We walk through the Greyhound bus station, past the no-frills plastic seats in the terminal waiting areas and the large, molded contraptions bolted to the concrete floor that mimic living-room armchairs. Small black-and-white TV sets grow out of the arms, playing off-air snow. If you insert coins, you can watch a channel. We girls find these fascinating and sometimes—on Sunday afternoons when we do all of this in reverse—we sit in these chairs and watch the snow.
Sundays are always a small heartache, a rupture as my parents and I wave goodbye to my sisters, watching as they board the bus back to Vacaville and their mother. The two of them crowd together by a window seat and wave, blow kisses, stick their thumbs in their ears and waggle their hands while crossing their eyes, enthusiastically mashing their noses into pig snouts against the glass.
But before then, the whole delicious weekend awaits us. Picnics on the grass at Aquatic Park followed by sticky-sweet sundaes at Ghirardelli Square. Romping at Children’s Playground in Golden Gate Park with perhaps a ride on the grand old carousel. Dinners at diners like Copper Penny, the Hippopotamus, or Zim’s. Maybe we’ll get dim sum in Chinatown, my mother ordering all of the dishes in fluent Cantonese or Mandarin, depending on the restaurant.
Definitely, we’ll watch Saturday morning cartoons (and when we’re older, stay up late for Benny Hill and Saturday Night Live). We’ll play tag and hide-and-go-seek in the apartment, tearing through the small space, shrieking with delight, and our father will roar at us to cut it out, goddammit! He’ll send each of us to stand in a corner of the living room for five minutes as punishment. Instead of being cowed and anxious, as I am when this happens while I’m disciplined on my own, I’ll feel a part of something, a good something that is innocuous, secure, and safe.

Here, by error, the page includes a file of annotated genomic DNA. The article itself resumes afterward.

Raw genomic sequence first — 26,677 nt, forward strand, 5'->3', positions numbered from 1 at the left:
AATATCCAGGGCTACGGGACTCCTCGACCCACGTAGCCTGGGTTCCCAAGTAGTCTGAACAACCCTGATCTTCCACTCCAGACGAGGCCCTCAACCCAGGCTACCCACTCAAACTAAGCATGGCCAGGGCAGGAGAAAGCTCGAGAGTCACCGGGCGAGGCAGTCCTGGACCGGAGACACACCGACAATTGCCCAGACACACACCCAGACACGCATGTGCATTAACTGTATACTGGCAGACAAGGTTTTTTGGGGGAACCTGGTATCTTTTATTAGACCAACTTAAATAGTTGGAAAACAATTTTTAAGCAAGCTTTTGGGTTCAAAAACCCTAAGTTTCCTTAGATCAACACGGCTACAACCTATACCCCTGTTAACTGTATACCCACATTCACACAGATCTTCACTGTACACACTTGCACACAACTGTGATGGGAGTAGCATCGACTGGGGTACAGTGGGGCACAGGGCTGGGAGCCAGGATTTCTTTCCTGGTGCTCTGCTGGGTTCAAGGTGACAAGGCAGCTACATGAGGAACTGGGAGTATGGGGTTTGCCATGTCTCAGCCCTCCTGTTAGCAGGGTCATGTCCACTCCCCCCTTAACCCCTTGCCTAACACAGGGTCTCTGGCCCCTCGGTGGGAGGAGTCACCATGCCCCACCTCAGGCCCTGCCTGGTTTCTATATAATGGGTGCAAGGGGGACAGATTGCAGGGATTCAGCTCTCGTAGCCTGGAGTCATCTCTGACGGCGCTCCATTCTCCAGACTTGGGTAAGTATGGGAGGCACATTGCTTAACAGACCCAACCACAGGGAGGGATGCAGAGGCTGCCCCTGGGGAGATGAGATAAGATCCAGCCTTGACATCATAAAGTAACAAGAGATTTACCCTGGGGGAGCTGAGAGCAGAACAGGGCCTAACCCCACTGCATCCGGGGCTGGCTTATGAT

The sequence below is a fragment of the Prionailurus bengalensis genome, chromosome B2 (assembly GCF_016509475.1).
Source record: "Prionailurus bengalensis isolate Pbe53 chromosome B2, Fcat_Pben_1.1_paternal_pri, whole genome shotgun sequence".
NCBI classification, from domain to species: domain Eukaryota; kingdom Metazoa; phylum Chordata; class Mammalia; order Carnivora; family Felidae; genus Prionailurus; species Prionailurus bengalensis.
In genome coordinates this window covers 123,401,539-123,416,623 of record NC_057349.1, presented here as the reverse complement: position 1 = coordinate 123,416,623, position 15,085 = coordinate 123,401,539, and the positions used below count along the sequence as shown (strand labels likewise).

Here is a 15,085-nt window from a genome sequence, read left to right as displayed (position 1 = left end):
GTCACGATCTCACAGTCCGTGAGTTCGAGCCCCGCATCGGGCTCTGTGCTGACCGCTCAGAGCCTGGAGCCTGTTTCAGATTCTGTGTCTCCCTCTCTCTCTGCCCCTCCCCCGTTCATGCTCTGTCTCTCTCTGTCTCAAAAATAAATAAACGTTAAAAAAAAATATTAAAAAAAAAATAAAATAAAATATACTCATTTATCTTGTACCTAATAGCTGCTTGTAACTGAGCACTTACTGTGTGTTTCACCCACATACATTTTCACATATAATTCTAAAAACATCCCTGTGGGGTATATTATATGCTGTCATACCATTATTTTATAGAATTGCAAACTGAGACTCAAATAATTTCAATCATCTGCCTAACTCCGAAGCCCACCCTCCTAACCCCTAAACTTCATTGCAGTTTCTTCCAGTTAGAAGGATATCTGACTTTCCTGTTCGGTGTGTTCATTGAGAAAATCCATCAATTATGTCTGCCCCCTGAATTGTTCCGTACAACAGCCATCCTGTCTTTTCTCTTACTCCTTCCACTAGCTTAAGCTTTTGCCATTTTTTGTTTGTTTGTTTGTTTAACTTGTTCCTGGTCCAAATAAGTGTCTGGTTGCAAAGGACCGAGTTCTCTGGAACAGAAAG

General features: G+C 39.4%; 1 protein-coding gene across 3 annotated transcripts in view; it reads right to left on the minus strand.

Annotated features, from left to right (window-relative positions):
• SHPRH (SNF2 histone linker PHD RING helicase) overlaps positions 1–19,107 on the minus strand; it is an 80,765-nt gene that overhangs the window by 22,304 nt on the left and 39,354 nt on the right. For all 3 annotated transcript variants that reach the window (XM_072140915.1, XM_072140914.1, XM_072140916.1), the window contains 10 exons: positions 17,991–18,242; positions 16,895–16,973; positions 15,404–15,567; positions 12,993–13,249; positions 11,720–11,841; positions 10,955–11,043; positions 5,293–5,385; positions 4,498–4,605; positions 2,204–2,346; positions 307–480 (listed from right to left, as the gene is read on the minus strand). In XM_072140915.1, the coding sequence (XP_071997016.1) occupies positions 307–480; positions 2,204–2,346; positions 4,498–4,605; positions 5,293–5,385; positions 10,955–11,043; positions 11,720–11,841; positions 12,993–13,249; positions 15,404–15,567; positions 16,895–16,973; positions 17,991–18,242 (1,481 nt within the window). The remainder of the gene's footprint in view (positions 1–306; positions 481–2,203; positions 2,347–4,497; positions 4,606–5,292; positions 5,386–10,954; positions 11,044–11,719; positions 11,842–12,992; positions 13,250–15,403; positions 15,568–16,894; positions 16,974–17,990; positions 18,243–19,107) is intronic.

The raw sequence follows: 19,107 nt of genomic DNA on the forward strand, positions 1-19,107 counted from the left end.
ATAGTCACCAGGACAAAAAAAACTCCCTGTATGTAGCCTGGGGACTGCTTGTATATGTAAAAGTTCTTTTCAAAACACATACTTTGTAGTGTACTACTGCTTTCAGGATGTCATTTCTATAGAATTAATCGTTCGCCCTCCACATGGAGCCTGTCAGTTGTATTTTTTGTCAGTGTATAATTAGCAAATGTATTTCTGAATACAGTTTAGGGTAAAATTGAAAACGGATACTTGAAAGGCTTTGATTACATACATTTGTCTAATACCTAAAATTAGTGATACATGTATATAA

Other times, I’ll watch in fascination, like a spectator at a prizefight, whenever my sisters argue, calling each other liar! Occasionally they’ll accuse me of being a spoiled brat, a stinging accusation that I mostly believe. But their anger is always short-lived, and soon I am once again cuddled up in their arms, a living doll.
We’ll sing along to my parents’ few “cool” records—The Beatles and Peter, Paul, and Mary. We’ll pretend we are the von Trapp family in The Sound of Music. I, of course, get to be adorable little Gretl, while Kathy and Sarah quarrel over who is most fit to play sexy sixteen-going-on-seventeen Liesl. If I’m very lucky and they’re feeling indulgent, they’ll humor me for a while with my “babyish” games of dress-up and Barbies.
We are half-sisters, but I claim them as whole. Every day of my young life, I look forward to those trips to the Greyhound bus station, seeing beyond its utilitarian blandness, its grime, its coldness. It is a place that delivers joy, happiness, and love. It provides the people who alleviate the loneliness I sometimes feel as an only child. It casts in shadow, at least temporarily, the uncertainty of my parents’ slowly disintegrating marriage.
Eventually, my sisters stop riding the bus, first Kathy, then Sarah. They move away from Vacaville, go off to college. They start careers, have families of their own. We get in our cars to visit them, or they drive to us. Still, I think of those Friday evenings at the Greyhound station, the humble, under-appreciated portal that, every other weekend of my childhood, gives me the gift of my sisters.